Team Penske pulls Indy vanishing act

Team Penske pulls Indy vanishing act

Published May. 29, 2011 1:00 a.m. ET

The name Penske has long been synonymous with the Indianapolis 500.

But in Sunday’s 100th-anniversary running of the Greatest Spectacle in Racing, Team Penske went from synonymous to anonymous.

Not that it was difficult to lose track of Roger Penske’s cars by the time it was over. After all, most eyes were focused on rookie JR Hildebrand, the race leader who crashed on Turn 4 of the 200th and final lap, then on Dan Wheldon, who sneaked past Hildebrand to take the checkered flag and his second Indy 500.

So where was Team Penske? Let’s scroll down the stat sheet. More. More. Keep going. Oh, there’s Will Power, who started in the middle of the second row. Power lost his left rear tire coming out of the pits on Lap 23, and never really recovered. He finished 14th.


Scroll a little more to find three-time Indy 500 winner Helio Castroneves, who had a boatload of problems and finished 17th. And if you have the patience you can scan way down to 27th place, where you’ll discover that Ryan Briscoe got tangled up with Townsend Bell and crashed out on Lap 157.

So how bad was it, really?

“I was surprised about that, actually,” third-place finisher Graham Rahal said. “I’m not going to lie to you there. I raced with Briscoe a couple times, passed Helio a couple times, passed Will. They didn’t have it. You could see Briscoe just did not feel comfortable all day. Yeah, I’m pretty surprised that they weren’t faster.”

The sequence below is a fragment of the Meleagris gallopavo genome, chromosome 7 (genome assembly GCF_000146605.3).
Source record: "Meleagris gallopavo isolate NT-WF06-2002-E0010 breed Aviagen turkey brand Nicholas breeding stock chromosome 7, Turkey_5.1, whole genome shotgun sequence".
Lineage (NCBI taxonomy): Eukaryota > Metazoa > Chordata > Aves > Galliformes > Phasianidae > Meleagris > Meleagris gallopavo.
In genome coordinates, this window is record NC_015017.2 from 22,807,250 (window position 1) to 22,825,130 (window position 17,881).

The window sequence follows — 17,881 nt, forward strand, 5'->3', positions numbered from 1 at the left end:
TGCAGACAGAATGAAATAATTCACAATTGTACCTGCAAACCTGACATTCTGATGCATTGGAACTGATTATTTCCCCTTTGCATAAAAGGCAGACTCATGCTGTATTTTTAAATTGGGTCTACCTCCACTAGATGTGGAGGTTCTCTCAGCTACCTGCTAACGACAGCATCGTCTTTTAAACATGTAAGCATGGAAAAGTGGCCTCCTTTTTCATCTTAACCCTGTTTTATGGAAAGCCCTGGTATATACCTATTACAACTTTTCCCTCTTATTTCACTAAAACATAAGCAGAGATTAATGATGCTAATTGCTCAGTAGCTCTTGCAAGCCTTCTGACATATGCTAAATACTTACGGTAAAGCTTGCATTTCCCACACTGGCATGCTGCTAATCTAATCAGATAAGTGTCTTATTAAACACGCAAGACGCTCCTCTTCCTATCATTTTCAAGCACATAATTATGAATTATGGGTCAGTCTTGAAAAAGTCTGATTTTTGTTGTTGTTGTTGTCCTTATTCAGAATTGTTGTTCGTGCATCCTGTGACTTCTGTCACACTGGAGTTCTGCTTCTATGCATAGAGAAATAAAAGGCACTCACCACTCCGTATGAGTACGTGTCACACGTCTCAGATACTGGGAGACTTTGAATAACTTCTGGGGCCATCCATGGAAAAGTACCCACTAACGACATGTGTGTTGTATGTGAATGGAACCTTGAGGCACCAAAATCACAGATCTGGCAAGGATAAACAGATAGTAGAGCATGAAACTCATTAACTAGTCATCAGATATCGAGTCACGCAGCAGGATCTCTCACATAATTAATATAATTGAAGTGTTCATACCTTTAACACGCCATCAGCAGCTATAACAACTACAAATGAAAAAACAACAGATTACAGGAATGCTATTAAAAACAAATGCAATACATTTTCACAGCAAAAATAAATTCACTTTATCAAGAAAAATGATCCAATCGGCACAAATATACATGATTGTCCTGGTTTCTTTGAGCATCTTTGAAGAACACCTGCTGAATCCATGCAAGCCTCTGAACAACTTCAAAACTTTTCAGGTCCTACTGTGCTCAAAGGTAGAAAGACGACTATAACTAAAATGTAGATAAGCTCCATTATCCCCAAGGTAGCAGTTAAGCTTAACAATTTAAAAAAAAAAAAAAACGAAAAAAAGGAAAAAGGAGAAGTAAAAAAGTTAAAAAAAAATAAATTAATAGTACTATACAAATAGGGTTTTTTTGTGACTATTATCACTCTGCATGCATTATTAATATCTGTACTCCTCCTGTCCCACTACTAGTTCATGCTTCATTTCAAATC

Wheldon was more to the point.

“I don’t think I saw a Penske in front of me all of the race.”

To their credit, the Penske drivers were matter-of-fact about their performances.

“At the first pit stop, the wheel came loose and knocked the lead screw off, so I had no brakes,” Power said. “So we did a stint like that, came in and had to fix that, got a lap down and that was it for the day. We just had to try and fight our way back.”

Castroneves had a battle on his hands all afternoon. What went wrong? More like what didn’t go wrong.

“We had a very big vibration at the beginning,” Castroneves said, “And we had to do an unscheduled pit stop. And then we had a flat tire. We were able to try and get back on the lead (lap), and then we had that flat tire. So it was just one of those things.” Or two, or even three, if you count when Helio had to slip down onto the pit access road to avoid contact on a restart on Lap 155.

Another one of “those things” happened to Briscoe in Turn 4.

“I saw Townsend (Bell) brush the wall in Turn 4," Briscoe said. "Everyone was going down the inside. I was just following through on the insider into Turn 1. I just think he didn’t know I was there and he just came down and pinched me. As soon as we made contact, the wheels interlocked, and that was it.”

That was it. Rahal summed “it” up this way:

“’Cause it’s Indy, flat out. I mean, that’s what I put it off to. This place, when you think you got it figured out, it bites you. I mean, it’s Indy.”

"Tough day," was what team owner Roger Penske told the Indianapolis Star.

Penske team president Tim Cindric added a little more, telling the Star, "It's one thing not to win. It's another to not be in position to challenge at the end."

Steve Miller is the managing editor of